THE GREAT LEADER ISN’T SO GREAT AFTER-ALL
Just hours after the Trump-Kim “summit” designed to break the deadlock over the mutual nuclear disarmament, North Korean tyrant Kim Jong Un violated all trust by launching missiles in Japan’s direction. Ever since its inception after the Second World War, the dictatorship has been viewing nuclear weapons as an effective deterrent against a world that threatens the very existence of North Korea. For decades, attempts to denuclearize the North have been useless. The latest meeting, held in Hanoi in February 2019, has been just as fruitless and has only postponed denuclearization of the Korean Peninsula. Delayed negotiations should be stopped; such procrastination only benefits the dictatorship, giving them more time to further develop their constantly-evolving weaponry.
This second missile threat to Japan in two years clearly demonstrates North Korea’s prioritized goal of using intimidation in lieu of diplomacy, a testament to which is their state-of-the-art weapon’s arsenal. DPRK’s new undetectable intercontinental and submarine-launched ballistic missiles, combined with improved multi-tube rocket launchers, pose a tremendous threat to the U.S. and its regional allies. These technologies develop at a frighteningly staggering rate. Starting in July, in the span of just a couple of months: over nine projectiles have been tested; two super-large caliber rockets have been fired, and a brand-new sophisticated submarine has been unveiled, which has been inspected by the dictator himself.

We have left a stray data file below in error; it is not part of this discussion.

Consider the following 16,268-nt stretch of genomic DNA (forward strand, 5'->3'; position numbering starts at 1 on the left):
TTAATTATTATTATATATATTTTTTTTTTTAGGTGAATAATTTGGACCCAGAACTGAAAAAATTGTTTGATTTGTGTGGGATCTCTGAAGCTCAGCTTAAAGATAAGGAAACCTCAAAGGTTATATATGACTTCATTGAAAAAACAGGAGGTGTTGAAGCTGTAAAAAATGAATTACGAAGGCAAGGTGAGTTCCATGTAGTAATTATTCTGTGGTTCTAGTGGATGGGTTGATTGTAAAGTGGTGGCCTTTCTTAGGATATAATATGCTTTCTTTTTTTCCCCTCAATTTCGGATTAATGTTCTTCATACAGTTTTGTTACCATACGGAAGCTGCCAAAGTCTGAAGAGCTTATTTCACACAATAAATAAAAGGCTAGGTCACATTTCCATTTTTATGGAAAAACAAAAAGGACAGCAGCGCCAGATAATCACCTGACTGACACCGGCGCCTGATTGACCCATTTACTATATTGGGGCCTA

The threat of a nuclear attack by Kim Jong Un should not be underestimated in any way; failed negotiations could result in a nuclear attack with millions of potential victims. Neighboring South Korea and Japan have been greatly alarmed by the North’s increased ammunition. The aforementioned latest missile test has troubled Japan in particular, “evoking memories of a period when the Japanese public was awakened to alarms warning of potential missile landings.” Armed intervention, the alternative deadlock solution, would be thwarted by North Korea’s cyberattack immunity, and the collateral damage would certainly affect Russia and South Korea.
In our problem, China is a key player, who has only previously surreptitiously aided North Korea, thereby nullifying the effectiveness of previous US negotiations. According to Victor Cha, the former director of Asian Affairs at the National Security Council, “China’s economic ties to the North should be the leverage that forces change, not the reason it never comes.” He concludes that China must isolate North Korea by “clamp[ing] down on domestic Chinese entities doing business with North Korea.” However, in order to preserve the existing balance, China’s political domination of the East should not compromise the leadership positions of the U.S. A global catastrophe can only be prevented by the combined diplomatic efforts from all deadlock participants, while there is still time.